Mark Driscoll has told a cathedral packed with Sydney Anglican clergy that there are 18 factors which are hindering the effectiveness of evangelism in our city.
Mr Driscoll has commended the Sydney Diocese for its "deep love of the Bible" and thanked God for the ministry of leaders like Archbishop Peter Jensen and Dean Phillip Jensen.
The two-day ministry intensive " which also included talks from Don Carson and Kent and Barbara Hughes " will be remembered for many years to come, said the Rev Mark Charleston of Ministry Training & Development, sponsors and organisers of the event.
"It was a remarkable and unforgettable opportunity for our ministers to hear and learn from and interact with three faithful, influential and very different Christian leaders," he says.
"Mark Driscoll may have raised a few people's eyes so they can think a little bit more carefully about what they're actually aiming to do and I think he's probably rattled a few cages in the process," added the Rev Ken Noakes, also from Ministry Training and Development.
"But where Mark has been brilliant is that he's been very helpful at speaking very clearly about what Christ has done, and challenging people to make sure they tell others about the gospel of Jesus as well."
Mr Driscoll told the crowd of 800 Sydney evangelical clergy and church workers " packed into St Andrew's Cathedral " that of all the cities he has visited, which include Los Angeles and New York, Sydney is the most similar to his home city of Seattle.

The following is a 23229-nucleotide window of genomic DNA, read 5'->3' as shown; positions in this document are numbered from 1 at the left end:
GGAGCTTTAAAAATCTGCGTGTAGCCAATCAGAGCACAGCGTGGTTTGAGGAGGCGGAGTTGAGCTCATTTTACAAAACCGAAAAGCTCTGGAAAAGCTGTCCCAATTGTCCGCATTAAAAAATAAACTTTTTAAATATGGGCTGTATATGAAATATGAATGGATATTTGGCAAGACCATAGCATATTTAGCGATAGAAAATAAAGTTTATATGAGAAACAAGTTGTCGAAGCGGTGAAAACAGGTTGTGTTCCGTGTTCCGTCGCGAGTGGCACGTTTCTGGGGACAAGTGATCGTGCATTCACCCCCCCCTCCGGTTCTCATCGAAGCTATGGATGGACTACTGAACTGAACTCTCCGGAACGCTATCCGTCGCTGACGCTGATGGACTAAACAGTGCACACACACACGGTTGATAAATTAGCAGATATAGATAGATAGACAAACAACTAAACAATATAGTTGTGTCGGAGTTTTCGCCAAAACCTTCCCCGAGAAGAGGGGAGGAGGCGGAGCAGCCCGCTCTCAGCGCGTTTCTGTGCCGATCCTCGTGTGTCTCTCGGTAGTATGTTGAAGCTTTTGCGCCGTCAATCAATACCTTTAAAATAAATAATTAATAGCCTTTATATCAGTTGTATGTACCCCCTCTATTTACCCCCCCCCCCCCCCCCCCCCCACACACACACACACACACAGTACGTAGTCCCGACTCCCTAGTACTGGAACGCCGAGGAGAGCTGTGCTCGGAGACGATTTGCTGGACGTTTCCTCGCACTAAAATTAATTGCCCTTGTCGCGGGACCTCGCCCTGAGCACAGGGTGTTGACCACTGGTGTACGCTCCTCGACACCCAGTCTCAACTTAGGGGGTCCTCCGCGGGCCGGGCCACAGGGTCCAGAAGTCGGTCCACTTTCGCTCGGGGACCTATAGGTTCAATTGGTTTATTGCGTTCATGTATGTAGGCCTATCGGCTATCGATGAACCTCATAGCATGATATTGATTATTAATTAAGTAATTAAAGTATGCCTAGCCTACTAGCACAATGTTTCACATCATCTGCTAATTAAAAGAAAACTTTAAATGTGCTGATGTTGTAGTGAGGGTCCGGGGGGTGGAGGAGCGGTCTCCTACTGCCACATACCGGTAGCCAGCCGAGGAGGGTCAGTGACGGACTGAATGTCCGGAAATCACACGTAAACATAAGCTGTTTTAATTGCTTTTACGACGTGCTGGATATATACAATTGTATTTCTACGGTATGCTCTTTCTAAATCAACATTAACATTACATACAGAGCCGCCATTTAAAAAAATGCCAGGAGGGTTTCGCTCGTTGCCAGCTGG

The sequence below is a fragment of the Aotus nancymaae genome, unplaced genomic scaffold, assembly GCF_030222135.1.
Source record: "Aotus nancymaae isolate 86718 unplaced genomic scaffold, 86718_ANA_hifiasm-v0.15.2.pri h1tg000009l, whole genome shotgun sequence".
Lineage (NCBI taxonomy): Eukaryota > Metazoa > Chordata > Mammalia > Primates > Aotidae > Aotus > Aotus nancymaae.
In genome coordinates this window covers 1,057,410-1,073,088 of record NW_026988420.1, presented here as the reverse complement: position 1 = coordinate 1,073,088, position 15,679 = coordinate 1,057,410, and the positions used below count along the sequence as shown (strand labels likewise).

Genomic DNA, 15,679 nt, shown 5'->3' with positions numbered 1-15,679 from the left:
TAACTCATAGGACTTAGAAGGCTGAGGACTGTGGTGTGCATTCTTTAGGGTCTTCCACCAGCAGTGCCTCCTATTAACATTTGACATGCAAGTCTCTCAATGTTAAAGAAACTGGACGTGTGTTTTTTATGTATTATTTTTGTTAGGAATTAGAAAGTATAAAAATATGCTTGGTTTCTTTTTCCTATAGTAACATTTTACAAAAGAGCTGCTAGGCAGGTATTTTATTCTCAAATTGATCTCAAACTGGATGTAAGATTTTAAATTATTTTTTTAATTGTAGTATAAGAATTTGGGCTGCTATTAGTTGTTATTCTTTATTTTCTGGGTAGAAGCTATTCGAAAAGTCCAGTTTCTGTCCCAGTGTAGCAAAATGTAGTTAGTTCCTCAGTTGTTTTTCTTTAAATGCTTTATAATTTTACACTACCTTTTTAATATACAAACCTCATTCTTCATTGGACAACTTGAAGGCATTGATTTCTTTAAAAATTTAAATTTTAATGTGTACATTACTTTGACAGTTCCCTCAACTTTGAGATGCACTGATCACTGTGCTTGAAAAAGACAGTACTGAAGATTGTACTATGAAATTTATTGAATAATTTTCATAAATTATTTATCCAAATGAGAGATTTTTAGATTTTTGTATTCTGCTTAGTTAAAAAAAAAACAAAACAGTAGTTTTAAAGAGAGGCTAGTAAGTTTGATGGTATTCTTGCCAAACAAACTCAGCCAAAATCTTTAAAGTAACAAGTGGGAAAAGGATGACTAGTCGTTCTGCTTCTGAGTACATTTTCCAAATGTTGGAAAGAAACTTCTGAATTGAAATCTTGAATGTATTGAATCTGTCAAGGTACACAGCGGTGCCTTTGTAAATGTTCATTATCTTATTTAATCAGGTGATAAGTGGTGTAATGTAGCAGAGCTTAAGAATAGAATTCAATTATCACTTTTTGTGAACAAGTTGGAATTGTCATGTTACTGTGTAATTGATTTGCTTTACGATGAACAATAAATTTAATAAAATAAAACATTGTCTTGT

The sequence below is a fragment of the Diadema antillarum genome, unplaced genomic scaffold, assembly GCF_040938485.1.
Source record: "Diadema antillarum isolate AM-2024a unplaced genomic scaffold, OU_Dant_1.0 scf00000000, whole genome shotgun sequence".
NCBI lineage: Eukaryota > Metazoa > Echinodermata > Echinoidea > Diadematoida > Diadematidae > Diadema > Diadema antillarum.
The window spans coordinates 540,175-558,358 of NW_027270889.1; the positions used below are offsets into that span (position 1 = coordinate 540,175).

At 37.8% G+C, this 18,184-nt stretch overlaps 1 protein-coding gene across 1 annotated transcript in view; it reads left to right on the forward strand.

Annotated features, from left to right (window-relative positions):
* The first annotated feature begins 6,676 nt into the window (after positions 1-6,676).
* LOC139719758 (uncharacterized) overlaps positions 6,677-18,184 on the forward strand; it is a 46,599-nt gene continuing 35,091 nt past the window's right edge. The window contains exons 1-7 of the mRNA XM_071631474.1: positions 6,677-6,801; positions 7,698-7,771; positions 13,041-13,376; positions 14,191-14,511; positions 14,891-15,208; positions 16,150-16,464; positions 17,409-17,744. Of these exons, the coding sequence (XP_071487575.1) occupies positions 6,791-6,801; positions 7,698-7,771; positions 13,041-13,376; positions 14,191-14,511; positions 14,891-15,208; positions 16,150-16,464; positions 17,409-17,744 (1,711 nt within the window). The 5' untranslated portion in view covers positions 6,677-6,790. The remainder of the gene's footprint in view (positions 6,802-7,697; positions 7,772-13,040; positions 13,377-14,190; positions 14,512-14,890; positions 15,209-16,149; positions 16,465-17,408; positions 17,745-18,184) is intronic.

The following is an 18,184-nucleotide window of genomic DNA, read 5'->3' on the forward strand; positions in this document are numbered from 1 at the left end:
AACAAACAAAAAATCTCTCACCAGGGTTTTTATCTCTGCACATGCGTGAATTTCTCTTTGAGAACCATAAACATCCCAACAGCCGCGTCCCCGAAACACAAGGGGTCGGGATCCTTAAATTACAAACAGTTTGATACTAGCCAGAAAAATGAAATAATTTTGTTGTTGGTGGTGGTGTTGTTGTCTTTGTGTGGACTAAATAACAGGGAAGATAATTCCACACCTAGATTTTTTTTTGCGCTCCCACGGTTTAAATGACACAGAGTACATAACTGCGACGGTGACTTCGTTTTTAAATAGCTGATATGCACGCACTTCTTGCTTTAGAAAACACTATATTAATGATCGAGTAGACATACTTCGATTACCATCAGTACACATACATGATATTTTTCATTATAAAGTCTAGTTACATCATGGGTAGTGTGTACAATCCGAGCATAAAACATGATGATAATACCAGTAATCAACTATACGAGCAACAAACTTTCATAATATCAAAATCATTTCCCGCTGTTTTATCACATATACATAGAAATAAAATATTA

Preaching from Acts 17, the chapter he says inspired him to name his church "Mars Hill', Mr Driscoll said in a post-Christian era, the church had to guard against being a bomb shelter (a safe place where Christians "huddle together"), a mirror (which simply reflects culture back to itself, rather than reflecting God) or a parasite (taking benefits such as tax breaks from the culture, while being "seen as exceedingly selfish" by the culture).
Instead a church needed to be a "city on a hill", a missional church that is not a "countercultural kingdom".
He promoted the concept of "missiology' in his two talks " his term for evaluating the culture and pinpointing its idols " saying this must be done before meaningful evangelism can happen.
While strength in "contending" for the gospel is very important, struggle in "contextualising" that message for the surrounding culture "is historically the weakness of those who believe the Bible," he said.
Mr Driscoll's solution was for a "seeker sensible" approach to the Bible: one that didn't compromise on truth, but communicated it in a way the culture would understand, inspired by the apostle Paul as he "reasoned" in the synagogue and in the marketplace.
"What we're talking about is timeless truth and a timely method," he said.
Christians in churches were in danger of living in a "hermetically sealed world", where they watched too much Christian TV, listened to too much Christian radio and spent too much time listening to sermon podcasts rather than trying to understand the influences of secular media, he also said.
Go, see, feel and do